Diabetes warning signs should be taken seriously as soon as you notice them. Diabetes is a serious condition that can lead to future life-threatening health problems if left untreated. The good news is that it can be managed with diet, exercise, and medication if necessary. Here are the top 5 warning signs that you may have diabetes.
Indicators and Warning Signs of Diabetes
Consult your doctor to have your blood sugar checked if you experience any of the following signs or symptoms of diabetes:
- Have frequent urination, often at night, and are extremely thirsty.
- Feel extremely exhausted, have very dry skin, have sores that heal slowly, or have more infections than usual.
- People with type 1 diabetes may also experience nausea, vomiting, or abdominal pain. The symptoms of type 1 diabetes can become severe in as little as a few weeks or months. The onset of type 1 diabetes can occur at any age, but it typically begins in children, teenagers, or young adults.
- A family history of diabetes is an indicator it may be passed on to family. It can take years for type 2 diabetes symptoms to appear. Some people seldom ever experience any symptoms. Although type 2 diabetes increasingly affects children and teenagers, it typically develops in adults. Knowing the risk factors for type 2 diabetes is crucial because the symptoms are subtle.
- Pregnancy-related diabetes, or gestational diabetes, typically has no symptoms. Between 24 and 28 weeks of pregnancy, your doctor should check you for gestational diabetes if you’re expecting. Your doctor will help you adjust your diet or prescribe medicine as necessary to safeguard both your health and that of your child.
(Centers for Disease Control and Prevention)
Diabetes Prevention Tips
The most prevalent form of diabetes, type 2, can be halted with lifestyle adjustments. If you already have type 2 diabetes due to being overweight or obese, having high cholesterol, or having a family history of the disease, prevention is crucial.
- Reduce excess weight: Obesity lowers the risk of developing diabetes. People in one significant trial who lost roughly 7% of their body weight by dietary and exercise improvements saw a nearly 60% reduction in their chance of acquiring diabetes.
- Be more active physically: Regular exercise has a variety of advantages. Exercise benefits include reduced weight, reduction in your sugar levels, and increasing your sensitivity to insulin, which will help you maintain a normal range for your blood sugar.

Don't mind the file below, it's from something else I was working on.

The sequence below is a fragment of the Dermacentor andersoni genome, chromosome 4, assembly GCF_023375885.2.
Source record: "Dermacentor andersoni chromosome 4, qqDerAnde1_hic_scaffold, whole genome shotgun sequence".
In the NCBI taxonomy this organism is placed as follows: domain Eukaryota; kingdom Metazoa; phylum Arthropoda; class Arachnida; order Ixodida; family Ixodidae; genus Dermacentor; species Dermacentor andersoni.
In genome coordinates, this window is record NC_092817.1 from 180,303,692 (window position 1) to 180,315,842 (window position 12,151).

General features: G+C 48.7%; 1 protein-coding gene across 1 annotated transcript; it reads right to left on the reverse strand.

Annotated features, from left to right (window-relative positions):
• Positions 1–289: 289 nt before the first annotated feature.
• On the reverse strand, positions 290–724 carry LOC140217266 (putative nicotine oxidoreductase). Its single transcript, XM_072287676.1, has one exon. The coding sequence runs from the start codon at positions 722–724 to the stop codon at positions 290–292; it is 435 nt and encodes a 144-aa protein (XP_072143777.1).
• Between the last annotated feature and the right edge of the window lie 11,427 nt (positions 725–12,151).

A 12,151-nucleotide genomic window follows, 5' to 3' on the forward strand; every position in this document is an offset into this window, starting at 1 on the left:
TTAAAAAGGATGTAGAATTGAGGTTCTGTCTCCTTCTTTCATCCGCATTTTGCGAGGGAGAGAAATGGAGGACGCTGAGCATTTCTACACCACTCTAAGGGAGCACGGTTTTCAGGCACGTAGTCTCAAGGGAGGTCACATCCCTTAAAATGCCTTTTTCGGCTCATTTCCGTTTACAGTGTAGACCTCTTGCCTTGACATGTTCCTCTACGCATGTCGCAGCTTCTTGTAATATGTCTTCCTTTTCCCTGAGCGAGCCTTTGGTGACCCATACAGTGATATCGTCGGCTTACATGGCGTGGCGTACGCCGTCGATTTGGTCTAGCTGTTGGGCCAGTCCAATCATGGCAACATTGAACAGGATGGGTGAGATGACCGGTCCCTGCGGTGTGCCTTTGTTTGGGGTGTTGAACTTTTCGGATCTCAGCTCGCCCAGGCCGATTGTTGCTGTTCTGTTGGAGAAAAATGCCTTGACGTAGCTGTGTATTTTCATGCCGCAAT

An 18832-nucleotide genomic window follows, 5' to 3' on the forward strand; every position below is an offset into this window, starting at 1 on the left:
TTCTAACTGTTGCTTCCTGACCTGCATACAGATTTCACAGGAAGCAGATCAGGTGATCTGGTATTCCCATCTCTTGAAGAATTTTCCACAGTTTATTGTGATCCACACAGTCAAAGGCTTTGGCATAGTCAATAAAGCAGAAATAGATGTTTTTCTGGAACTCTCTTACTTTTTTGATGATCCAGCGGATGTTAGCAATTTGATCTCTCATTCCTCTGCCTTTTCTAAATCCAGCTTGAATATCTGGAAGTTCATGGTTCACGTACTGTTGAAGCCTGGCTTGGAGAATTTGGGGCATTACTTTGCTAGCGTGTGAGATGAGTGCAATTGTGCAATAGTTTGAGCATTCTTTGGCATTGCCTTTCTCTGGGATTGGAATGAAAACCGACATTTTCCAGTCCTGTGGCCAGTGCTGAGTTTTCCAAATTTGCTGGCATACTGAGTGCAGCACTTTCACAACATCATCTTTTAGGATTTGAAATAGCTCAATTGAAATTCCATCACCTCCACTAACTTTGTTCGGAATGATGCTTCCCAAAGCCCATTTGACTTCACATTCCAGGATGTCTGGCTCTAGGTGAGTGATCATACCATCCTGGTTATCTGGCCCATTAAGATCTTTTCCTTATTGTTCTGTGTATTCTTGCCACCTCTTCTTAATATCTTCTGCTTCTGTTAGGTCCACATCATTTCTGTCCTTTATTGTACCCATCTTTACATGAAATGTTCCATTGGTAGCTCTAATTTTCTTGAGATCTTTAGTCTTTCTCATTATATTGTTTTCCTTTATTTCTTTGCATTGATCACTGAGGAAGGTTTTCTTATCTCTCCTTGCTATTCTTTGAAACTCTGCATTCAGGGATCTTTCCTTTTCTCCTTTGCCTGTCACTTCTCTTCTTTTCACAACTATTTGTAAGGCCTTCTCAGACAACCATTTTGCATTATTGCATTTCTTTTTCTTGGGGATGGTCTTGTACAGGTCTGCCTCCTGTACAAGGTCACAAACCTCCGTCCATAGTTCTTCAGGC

- Eat wholesome plant-based foods: Plants supply your food with vitamins, minerals, and carbs. Sugars, starches, and fiber are all types of carbohydrates. These are the sources of energy for your body. Roughage and bulk are other terms for dietary fiber, which is the portion of plant foods that your body cannot digest or absorb. Fruits, non-starchy vegetables, and legumes are all high in fiber, which helps people lose weight and reduces their chance of developing diabetes.
- Consume good fats: Since fatty meals are heavy in calories, they should only be consumed occasionally. Your diet should contain a range of foods with unsaturated fats, also referred to as “good fats,” to aid in weight loss and management. Monounsaturated and polyunsaturated fats, both unsaturated fats, support normal blood cholesterol levels and heart and vascular health.
- Avoid fad diets and opt for healthier options: Numerous fad diets, including paleo, keto, and glycemic index, may aid in weight loss. However, there is little information regarding the long-term advantages of these diets or their use in preventing diabetes. Your eating objective should be to reduce weight and maintain a healthier weight.
Diabetic Ketoacidosis Emergency
When you don’t have enough insulin, your liver must quickly break down fat into ketones for energy, which the body can’t process, resulting in diabetic ketoacidosis, or DKA. An accumulation of ketones can poison you by altering your blood chemistry. You might lose consciousness. Encourage anyone who exhibits early symptoms to use a ketone test kit to check their urine. Calling their doctor is advised if their ketones are high. Take them immediately to the emergency room if they exhibit serious symptoms. (WebMD)
When it comes to diabetes, prevention is always better than treatment. Eating healthier, exercising regularly, and reducing weight can help prevent type 2 diabetes. Check with your doctor if you are in one of the risk groups or have any of the symptoms mentioned above for a proper diagnosis and treatment advice. Know how to identify when symptoms escalate to an emergency and get help quickly to avoid complications.
“Diabetes Symptoms.” Centers for Disease Control and Prevention, Centers for Disease Control and Prevention, 27 Apr. 2021, www.cdc.gov/diabetes/basics/symptoms.html.
“Diabetes Prevention: 5 Tips for Taking Control.” Mayo Clinic, Mayo Foundation for Medical Education and Research, 25 June 2021, www.mayoclinic.org/diseases-conditions/type-2-diabetes/in-depth/diabetes-prevention/art-20047639.
“Diabetic Emergencies: What to Do When Someone Is in a Diabetes Crisis.” WebMD, WebMD, www.webmd.com/diabetes/diabetes-emergencies-what-to-do.